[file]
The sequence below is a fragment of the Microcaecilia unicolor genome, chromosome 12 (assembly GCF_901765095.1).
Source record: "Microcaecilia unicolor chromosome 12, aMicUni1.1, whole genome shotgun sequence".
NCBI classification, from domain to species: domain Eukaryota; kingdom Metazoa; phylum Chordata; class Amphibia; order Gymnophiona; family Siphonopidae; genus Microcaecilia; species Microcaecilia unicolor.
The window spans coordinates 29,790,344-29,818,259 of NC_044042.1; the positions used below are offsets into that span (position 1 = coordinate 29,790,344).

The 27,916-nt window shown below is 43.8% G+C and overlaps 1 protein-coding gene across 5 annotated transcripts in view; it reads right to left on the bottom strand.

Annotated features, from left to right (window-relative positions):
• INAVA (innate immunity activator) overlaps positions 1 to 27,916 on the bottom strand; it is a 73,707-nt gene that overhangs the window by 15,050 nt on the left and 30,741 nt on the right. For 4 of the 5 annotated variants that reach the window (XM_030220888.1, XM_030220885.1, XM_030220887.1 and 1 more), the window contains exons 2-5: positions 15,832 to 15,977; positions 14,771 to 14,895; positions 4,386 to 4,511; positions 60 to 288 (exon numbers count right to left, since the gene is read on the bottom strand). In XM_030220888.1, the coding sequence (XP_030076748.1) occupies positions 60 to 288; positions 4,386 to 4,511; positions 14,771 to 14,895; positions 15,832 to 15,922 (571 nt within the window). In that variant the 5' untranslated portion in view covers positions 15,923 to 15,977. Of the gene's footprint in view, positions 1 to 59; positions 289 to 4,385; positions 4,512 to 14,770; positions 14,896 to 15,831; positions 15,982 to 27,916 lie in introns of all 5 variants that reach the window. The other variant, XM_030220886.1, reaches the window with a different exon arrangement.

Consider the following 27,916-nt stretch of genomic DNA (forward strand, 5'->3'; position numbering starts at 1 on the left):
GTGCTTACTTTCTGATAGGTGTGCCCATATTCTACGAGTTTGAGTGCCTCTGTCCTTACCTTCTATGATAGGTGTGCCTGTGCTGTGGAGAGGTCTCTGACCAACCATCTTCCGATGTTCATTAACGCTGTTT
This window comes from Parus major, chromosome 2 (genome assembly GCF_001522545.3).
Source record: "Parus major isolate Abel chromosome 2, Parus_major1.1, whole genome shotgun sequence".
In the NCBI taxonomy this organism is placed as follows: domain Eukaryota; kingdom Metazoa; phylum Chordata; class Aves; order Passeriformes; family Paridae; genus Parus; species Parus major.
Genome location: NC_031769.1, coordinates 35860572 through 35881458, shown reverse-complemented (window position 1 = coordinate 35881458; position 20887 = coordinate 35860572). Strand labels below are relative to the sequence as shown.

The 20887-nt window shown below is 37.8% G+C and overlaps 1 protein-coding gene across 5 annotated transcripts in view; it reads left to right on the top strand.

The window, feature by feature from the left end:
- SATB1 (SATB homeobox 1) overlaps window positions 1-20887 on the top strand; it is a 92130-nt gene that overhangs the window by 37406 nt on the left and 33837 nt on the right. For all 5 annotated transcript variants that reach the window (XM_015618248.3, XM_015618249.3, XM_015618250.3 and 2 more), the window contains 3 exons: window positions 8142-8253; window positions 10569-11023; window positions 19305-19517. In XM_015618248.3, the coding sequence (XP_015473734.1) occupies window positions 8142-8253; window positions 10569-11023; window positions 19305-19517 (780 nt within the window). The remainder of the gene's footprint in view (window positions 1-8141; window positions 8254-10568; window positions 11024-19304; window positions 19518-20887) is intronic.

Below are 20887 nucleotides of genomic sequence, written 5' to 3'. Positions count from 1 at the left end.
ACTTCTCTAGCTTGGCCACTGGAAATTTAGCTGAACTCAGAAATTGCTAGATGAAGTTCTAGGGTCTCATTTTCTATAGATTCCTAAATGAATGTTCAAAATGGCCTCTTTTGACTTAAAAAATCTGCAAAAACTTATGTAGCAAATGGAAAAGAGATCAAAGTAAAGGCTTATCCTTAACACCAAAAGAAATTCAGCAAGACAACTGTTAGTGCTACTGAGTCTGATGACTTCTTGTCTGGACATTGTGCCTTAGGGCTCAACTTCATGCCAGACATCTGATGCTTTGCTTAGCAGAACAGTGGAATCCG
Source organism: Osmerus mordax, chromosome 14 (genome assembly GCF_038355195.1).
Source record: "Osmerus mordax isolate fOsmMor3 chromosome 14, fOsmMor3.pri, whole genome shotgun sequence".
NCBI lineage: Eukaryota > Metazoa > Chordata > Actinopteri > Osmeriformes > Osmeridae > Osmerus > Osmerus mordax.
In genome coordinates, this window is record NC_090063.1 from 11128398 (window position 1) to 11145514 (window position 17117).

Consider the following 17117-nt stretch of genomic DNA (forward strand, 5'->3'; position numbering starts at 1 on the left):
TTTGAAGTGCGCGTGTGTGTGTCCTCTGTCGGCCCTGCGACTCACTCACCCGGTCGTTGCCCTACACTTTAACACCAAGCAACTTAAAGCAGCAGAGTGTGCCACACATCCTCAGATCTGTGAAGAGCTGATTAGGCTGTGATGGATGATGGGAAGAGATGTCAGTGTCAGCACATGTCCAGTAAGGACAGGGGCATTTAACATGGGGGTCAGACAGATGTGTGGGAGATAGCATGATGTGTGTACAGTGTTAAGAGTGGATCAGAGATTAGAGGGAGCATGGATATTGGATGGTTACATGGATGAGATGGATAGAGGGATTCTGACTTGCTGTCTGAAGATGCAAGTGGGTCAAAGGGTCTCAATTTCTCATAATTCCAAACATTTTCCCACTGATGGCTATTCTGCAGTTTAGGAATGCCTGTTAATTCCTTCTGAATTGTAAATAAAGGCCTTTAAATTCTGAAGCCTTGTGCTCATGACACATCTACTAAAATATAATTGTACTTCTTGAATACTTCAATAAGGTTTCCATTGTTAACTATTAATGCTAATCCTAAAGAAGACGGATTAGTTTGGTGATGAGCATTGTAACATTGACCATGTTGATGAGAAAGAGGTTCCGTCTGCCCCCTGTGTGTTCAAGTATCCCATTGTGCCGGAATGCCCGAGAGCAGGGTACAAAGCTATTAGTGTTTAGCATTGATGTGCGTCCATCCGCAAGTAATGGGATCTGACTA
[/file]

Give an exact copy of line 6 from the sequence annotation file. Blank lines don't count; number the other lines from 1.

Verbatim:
Annotated features, from left to right (window-relative positions):